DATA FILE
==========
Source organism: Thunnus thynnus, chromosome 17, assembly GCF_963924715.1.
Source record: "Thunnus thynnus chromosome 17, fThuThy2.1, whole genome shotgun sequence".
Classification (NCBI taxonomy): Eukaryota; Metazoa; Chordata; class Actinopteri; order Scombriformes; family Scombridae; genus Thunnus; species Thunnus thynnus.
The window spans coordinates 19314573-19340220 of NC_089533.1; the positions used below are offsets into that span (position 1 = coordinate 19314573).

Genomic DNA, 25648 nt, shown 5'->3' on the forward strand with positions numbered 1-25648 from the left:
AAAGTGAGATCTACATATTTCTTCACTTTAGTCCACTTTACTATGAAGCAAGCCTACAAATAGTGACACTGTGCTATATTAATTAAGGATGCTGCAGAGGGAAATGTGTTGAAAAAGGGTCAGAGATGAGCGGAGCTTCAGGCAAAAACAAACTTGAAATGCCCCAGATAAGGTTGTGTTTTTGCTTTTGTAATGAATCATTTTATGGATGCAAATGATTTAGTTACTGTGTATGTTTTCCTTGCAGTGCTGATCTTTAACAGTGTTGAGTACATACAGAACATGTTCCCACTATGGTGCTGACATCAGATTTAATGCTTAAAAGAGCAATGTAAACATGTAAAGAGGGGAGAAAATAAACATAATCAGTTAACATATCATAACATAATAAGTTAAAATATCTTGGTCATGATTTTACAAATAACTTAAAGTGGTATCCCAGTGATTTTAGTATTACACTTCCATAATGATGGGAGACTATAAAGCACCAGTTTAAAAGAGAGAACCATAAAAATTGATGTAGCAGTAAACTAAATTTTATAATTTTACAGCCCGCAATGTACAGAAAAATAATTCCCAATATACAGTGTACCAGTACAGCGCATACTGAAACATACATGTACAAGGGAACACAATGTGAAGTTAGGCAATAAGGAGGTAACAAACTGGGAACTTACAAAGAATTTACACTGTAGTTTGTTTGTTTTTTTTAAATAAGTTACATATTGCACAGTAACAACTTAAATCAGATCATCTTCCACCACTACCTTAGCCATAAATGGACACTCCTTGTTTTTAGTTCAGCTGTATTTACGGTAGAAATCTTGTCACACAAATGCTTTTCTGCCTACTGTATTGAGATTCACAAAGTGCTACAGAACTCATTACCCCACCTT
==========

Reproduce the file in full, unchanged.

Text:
Source organism: Thunnus thynnus, chromosome 17, assembly GCF_963924715.1.
Source record: "Thunnus thynnus chromosome 17, fThuThy2.1, whole genome shotgun sequence".
Classification (NCBI taxonomy): Eukaryota; Metazoa; Chordata; class Actinopteri; order Scombriformes; family Scombridae; genus Thunnus; species Thunnus thynnus.
The window spans coordinates 19314573-19340220 of NC_089533.1; the positions used below are offsets into that span (position 1 = coordinate 19314573).

Genomic DNA, 25648 nt, shown 5'->3' on the forward strand with positions numbered 1-25648 from the left:
AAAGTGAGATCTACATATTTCTTCACTTTAGTCCACTTTACTATGAAGCAAGCCTACAAATAGTGACACTGTGCTATATTAATTAAGGATGCTGCAGAGGGAAATGTGTTGAAAAAGGGTCAGAGATGAGCGGAGCTTCAGGCAAAAACAAACTTGAAATGCCCCAGATAAGGTTGTGTTTTTGCTTTTGTAATGAATCATTTTATGGATGCAAATGATTTAGTTACTGTGTATGTTTTCCTTGCAGTGCTGATCTTTAACAGTGTTGAGTACATACAGAACATGTTCCCACTATGGTGCTGACATCAGATTTAATGCTTAAAAGAGCAATGTAAACATGTAAAGAGGGGAGAAAATAAACATAATCAGTTAACATATCATAACATAATAAGTTAAAATATCTTGGTCATGATTTTACAAATAACTTAAAGTGGTATCCCAGTGATTTTAGTATTACACTTCCATAATGATGGGAGACTATAAAGCACCAGTTTAAAAGAGAGAACCATAAAAATTGATGTAGCAGTAAACTAAATTTTATAATTTTACAGCCCGCAATGTACAGAAAAATAATTCCCAATATACAGTGTACCAGTACAGCGCATACTGAAACATACATGTACAAGGGAACACAATGTGAAGTTAGGCAATAAGGAGGTAACAAACTGGGAACTTACAAAGAATTTACACTGTAGTTTGTTTGTTTTTTTTAAATAAGTTACATATTGCACAGTAACAACTTAAATCAGATCATCTTCCACCACTACCTTAGCCATAAATGGACACTCCTTGTTTTTAGTTCAGCTGTATTTACGGTAGAAATCTTGTCACACAAATGCTTTTCTGCCTACTGTATTGAGATTCACAAAGTGCTACAGAACTCATTACCCCACCTT